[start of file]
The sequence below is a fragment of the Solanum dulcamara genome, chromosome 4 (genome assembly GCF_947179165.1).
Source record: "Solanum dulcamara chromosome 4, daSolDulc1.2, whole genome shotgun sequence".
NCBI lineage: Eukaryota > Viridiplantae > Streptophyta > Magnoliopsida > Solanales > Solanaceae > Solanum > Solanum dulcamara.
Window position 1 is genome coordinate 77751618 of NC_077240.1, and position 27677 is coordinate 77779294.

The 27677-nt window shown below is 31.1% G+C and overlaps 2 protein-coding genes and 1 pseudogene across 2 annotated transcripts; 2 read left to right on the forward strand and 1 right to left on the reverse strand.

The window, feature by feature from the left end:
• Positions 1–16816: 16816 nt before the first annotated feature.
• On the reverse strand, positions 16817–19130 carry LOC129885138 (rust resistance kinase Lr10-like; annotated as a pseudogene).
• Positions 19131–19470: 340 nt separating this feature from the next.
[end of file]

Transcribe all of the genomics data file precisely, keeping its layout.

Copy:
The sequence below is a fragment of the Solanum dulcamara genome, chromosome 4 (genome assembly GCF_947179165.1).
Source record: "Solanum dulcamara chromosome 4, daSolDulc1.2, whole genome shotgun sequence".
NCBI lineage: Eukaryota > Viridiplantae > Streptophyta > Magnoliopsida > Solanales > Solanaceae > Solanum > Solanum dulcamara.
Window position 1 is genome coordinate 77751618 of NC_077240.1, and position 27677 is coordinate 77779294.

The 27677-nt window shown below is 31.1% G+C and overlaps 2 protein-coding genes and 1 pseudogene across 2 annotated transcripts; 2 read left to right on the forward strand and 1 right to left on the reverse strand.

The window, feature by feature from the left end:
• Positions 1–16816: 16816 nt before the first annotated feature.
• On the reverse strand, positions 16817–19130 carry LOC129885138 (rust resistance kinase Lr10-like; annotated as a pseudogene).
• Positions 19131–19470: 340 nt separating this feature from the next.